We have to watch much silly sensationalism in the process (as Spock would call it!). Yes, humans are attached to their kids and we are willing to die for them. So we ignore the potential for trading our children to leap years ahead in science (the Aldeans promise to exchange some of their scientific knowledge for some of our children). But, it seems, the information the Aldeans offer to us probably isn't as valuable as they suggest since (as we later find out) they don't even know how it works anymore!

Wesley also learns the Aldeans have lost their knowledge of the way their technology works. This leads the Aldeans to fail to discover a radiation leak or radiation side effect coming from their power source. It causes them to become infertile, become sensitive to light, and lose their appetite.

Some Aldean power is well intact, however. Radue, a leader of the Aldeans, uses a repulsor beam to blast the Enterprise far away (three days at warp 9) as a demonstration of his power.

But Wesley leads the children in nonviolent and peaceful resistance, having the other children refuse to eat, while Picard makes his way back to Aldea.

Some minor plot points include:

(1) Aldea uses technology to bend light around its planet and make itself invisible to outsiders.

(2) The Aldeans use a Custodian central computer and power system to take care of all their physical and technological concerns.

(3) The Aldeans can scan for hidden abilities and potential within the children they steal. Apparently they have scanning technology that discloses inner skills for music (Alexandra), sculpting (Harry), or science and technology (as in the case of Wesley).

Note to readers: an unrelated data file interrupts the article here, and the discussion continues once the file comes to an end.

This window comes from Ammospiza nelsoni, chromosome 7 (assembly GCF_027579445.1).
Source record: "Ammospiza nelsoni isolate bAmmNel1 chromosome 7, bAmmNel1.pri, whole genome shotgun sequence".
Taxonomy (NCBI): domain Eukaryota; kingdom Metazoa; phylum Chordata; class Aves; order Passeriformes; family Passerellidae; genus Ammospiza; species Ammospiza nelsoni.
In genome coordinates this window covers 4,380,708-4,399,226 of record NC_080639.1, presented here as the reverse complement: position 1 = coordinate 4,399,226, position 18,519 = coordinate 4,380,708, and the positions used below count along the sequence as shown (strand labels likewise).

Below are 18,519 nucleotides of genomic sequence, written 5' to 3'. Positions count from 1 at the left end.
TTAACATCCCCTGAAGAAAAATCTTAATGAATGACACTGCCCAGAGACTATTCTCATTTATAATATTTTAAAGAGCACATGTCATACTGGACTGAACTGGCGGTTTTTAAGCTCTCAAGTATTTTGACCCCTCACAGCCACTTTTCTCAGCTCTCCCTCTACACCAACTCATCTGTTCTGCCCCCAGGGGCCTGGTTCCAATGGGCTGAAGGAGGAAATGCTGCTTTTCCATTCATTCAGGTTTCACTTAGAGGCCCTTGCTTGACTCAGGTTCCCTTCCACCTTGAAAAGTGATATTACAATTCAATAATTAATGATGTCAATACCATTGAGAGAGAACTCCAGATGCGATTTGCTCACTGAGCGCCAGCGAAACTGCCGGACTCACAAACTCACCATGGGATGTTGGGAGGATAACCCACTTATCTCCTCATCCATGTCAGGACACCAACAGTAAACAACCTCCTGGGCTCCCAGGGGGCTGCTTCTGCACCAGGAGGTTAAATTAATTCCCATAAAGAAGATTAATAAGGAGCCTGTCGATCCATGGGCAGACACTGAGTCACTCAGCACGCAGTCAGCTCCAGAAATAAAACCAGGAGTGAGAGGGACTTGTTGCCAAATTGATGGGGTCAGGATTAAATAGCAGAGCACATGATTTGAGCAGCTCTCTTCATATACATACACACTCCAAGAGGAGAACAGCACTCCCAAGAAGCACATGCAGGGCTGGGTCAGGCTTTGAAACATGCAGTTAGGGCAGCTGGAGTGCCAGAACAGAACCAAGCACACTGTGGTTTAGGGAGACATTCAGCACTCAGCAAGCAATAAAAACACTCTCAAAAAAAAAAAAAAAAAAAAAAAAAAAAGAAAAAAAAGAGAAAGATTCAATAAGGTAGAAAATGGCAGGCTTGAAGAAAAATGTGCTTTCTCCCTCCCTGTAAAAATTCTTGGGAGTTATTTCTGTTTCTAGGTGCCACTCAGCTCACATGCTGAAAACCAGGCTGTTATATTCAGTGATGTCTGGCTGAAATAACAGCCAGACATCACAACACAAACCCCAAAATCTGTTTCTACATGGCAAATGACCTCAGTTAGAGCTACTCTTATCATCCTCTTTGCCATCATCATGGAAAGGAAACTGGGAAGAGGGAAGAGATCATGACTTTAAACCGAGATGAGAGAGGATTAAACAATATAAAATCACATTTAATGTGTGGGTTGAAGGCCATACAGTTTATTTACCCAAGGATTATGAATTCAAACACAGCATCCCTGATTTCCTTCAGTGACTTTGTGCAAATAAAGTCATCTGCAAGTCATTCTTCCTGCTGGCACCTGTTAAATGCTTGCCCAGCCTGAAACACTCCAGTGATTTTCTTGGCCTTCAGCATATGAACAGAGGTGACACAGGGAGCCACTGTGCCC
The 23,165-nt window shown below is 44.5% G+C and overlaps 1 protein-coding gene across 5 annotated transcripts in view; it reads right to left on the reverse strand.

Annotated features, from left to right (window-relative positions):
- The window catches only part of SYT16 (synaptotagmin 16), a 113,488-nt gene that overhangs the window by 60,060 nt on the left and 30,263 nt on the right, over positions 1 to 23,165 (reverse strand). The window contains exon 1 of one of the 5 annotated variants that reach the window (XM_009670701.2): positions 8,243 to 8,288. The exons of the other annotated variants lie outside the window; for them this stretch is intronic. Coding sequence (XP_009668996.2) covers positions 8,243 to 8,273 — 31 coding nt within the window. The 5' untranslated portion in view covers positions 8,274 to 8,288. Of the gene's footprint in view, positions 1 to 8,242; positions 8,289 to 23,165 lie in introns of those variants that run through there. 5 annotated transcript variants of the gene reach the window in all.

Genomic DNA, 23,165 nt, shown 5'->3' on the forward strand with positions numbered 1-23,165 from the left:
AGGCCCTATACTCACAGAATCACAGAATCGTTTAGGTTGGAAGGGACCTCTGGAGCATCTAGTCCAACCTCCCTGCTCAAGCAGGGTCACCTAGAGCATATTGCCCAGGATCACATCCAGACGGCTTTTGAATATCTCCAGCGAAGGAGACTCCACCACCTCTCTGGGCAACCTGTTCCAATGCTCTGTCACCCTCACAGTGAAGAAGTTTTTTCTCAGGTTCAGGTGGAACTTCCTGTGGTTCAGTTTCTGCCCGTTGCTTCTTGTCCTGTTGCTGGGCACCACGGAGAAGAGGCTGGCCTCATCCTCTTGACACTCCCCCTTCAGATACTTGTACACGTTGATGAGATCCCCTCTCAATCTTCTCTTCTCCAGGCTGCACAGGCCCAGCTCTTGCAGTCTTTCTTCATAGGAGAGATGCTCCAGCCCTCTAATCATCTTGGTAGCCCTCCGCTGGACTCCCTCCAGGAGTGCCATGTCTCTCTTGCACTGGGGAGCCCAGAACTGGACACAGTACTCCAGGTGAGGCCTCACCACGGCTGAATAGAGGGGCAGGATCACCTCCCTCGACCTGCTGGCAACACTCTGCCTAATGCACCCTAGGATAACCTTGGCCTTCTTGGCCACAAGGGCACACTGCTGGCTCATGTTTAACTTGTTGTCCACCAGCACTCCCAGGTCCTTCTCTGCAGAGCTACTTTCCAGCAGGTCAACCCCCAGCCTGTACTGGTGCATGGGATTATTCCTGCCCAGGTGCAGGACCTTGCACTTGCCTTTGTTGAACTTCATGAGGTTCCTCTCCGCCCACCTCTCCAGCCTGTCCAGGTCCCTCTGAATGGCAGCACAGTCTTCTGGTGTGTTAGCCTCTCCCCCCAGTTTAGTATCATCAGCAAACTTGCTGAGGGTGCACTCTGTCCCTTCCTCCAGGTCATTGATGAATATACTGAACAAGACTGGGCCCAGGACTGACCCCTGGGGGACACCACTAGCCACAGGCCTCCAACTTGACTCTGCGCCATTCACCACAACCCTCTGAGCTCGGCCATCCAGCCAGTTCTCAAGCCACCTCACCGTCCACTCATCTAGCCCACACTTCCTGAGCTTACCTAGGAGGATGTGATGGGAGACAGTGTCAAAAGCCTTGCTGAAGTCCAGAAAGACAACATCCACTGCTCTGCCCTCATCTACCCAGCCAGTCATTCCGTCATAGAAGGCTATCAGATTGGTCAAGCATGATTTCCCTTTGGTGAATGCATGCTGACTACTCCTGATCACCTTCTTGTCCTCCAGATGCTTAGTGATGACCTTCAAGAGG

(4) The Aldeans have cameras all through their civilization, so Wesley can ask the Custodian to show him a few of the other children. Does this make anyone there worry about privacy?

(5) One of the little girls (Alexandria) learns to use a musical device that senses her music-thoughts-or-feelings. Harry learns to sculpt with a tool that draws out his inner image of a dolphin sculpture. These seem like magical tools to me, but perhaps it's a case of tools being so advanced they seem like magic to us (or to any lesser technologically advanced civilization).

But my favorite part of the episode emphasizes the importance of science and math to our culture. The Aldeans concentrate on culture and the arts to the detriment of science, and this shows that Riker's vision of Aldea is too narrow (and must include tough subjects like calculus).

My favorite part of the episode has the dying Aldeans, and Enterprise and its crew, teach us the importance of science.

For example, one of the opening scenes of the episode has a little boy, Harry, run away from his calculus teacher, bump into Riker, and get sent back to class by his father. But later Harry gets selected by the Aldeans for his hidden sculpting ability.

After the crew of Enterprise use their knowledge of science and technology to outsmart the Aldeans and get their kids back, Harry tells his father he wants to quit calculus and become a sculptor. His father says Harry can do anything he wants, but he must continue to study calculus.

Yes! Calculus and science are important for this very reason. If our culture allowed our citizens to quit tough subjects, we would no doubt become as superficial and as purely artsy and lazy as the Aldeans. (For all the teachers out there, the next time a student whines about the meaninglessness of your subject, especially science and math, just tell them about the miserable Aldeans and our own dark ages.)

The episode works for me since I loved its pro-science message, and it also has a well thought out vision of a misguided, mere artsy driven civilization.